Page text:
In a recent debate moderators criticized Joe Biden for being part of an administration that was responsible for deported 3 million people, the most in United States history. When asked if he did anything to prevent the deportations, Biden deflected stating that his own power was limited and that the former President “did the best that was able to be done.”

Joe Biden has appeared weak on immigration. Although he has acknowledged that the American immigration system is broken, he has provided few solutions on how to unify Congress to pass comprehensive immigration reform. Joe Biden has also prioritized securing the South West border and publicly stated during debates that undocumented immigrants need to “get in line,” to obtain legalization like everyone else.  Like his predecessors Joe Biden’s immigration policy prioritizes the entry of highly skilled immigrant workers, and fails to offer solutions to the millions of undocumented immigrants living and working in the United States for decades.

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In its latest act of defiance against the judicial branch, the Trump administration has published an Interim Final Rule entitled “Visas: Ineligibility Based on Public Charge Grounds,” designed to give Consular officers wider discretion to deny immigrant and nonimmigrant visas to applicants on public charge grounds based on a variety of factors that could weigh positively or negatively on an applicant.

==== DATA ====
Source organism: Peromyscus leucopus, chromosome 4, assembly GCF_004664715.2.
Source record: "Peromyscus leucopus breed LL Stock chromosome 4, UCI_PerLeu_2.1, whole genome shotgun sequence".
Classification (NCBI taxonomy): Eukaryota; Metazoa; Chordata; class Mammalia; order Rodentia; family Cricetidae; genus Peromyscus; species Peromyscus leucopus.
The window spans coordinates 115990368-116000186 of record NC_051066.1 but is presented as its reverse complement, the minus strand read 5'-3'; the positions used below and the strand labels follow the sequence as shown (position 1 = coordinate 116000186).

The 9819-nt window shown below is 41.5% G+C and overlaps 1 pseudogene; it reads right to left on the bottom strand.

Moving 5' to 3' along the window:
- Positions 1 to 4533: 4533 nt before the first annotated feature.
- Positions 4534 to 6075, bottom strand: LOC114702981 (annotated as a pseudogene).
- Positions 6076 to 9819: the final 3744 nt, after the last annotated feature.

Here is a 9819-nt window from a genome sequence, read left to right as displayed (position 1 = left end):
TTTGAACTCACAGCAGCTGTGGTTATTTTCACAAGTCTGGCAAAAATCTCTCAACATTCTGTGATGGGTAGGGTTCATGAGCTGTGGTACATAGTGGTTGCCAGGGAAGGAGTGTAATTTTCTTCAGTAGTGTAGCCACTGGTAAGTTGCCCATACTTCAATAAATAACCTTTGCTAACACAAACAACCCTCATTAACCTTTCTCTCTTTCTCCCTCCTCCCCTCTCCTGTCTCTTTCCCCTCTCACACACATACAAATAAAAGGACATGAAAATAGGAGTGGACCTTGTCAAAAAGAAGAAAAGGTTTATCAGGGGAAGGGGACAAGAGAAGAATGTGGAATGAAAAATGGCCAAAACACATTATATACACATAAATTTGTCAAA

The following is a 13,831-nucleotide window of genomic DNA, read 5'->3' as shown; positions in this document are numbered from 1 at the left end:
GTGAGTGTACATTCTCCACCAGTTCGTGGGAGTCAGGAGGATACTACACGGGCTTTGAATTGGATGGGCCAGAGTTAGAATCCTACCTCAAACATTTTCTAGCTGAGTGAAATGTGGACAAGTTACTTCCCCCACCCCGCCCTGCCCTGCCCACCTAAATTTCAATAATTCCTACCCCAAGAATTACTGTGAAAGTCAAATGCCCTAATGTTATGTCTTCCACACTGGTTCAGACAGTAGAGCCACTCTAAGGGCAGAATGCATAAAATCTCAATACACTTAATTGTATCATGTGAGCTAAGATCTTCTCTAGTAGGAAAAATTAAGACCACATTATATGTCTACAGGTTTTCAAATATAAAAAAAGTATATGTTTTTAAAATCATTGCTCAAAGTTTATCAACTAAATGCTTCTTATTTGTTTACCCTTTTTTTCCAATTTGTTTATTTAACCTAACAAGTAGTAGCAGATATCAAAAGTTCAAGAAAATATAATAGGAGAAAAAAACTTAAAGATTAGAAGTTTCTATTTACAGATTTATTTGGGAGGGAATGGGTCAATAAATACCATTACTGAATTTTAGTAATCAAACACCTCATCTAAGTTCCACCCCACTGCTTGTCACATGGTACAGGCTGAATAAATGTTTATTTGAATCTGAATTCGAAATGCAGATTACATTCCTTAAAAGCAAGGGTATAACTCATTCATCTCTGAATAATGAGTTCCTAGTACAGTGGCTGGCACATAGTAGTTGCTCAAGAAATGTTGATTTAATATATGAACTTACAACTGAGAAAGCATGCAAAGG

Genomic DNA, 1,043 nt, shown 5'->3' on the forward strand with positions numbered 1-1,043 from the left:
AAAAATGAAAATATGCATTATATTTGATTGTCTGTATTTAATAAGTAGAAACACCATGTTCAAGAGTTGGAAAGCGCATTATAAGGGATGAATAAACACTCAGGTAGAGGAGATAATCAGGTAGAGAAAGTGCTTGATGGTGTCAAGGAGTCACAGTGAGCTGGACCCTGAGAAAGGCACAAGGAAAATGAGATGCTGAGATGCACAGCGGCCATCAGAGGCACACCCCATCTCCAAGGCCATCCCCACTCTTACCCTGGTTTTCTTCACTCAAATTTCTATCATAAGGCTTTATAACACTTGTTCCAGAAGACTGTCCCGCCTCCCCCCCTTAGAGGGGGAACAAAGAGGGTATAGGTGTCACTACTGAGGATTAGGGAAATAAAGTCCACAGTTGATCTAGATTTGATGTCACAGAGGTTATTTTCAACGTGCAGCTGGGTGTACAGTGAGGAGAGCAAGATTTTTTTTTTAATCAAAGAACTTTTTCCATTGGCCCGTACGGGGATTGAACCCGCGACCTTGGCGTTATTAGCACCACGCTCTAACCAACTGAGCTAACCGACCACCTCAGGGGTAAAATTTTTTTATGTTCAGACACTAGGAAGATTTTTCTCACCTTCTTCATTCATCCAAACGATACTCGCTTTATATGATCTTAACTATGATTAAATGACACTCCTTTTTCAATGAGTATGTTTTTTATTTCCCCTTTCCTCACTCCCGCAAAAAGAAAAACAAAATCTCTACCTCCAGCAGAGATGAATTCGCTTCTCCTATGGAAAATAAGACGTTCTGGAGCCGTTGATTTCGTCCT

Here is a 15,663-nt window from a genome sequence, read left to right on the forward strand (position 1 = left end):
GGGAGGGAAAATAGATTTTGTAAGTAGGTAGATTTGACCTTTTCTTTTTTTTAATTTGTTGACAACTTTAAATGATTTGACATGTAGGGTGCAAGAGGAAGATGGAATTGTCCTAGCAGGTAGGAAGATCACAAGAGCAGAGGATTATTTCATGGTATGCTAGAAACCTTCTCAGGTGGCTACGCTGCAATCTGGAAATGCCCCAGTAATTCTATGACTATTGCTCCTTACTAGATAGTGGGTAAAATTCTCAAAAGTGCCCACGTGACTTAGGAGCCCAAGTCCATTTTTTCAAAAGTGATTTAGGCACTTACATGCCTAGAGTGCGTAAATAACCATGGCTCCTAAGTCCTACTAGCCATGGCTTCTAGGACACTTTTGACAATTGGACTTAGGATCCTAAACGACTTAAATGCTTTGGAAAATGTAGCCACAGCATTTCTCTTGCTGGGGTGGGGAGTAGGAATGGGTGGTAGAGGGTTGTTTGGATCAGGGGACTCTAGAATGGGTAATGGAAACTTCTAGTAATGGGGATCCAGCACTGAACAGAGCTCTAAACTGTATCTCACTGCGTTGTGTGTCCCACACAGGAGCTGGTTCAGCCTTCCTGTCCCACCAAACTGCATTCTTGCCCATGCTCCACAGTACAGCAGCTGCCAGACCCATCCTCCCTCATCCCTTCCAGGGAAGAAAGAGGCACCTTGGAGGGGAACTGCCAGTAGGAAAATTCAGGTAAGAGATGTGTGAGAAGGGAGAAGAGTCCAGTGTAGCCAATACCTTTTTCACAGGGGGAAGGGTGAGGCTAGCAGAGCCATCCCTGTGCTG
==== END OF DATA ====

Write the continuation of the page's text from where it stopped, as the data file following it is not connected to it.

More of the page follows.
According to the rule, consular officials will now be able to weigh a variety of factors to determine whether a visa applicant is likely to become a public charge. These factors include the applicant’s age, health, educational background, and financial status. In addition, consular officers will have increased discretion to scrutinize certain applications more closely than others based on the type of visa classification sought by the applicant, as well as the duration of stay.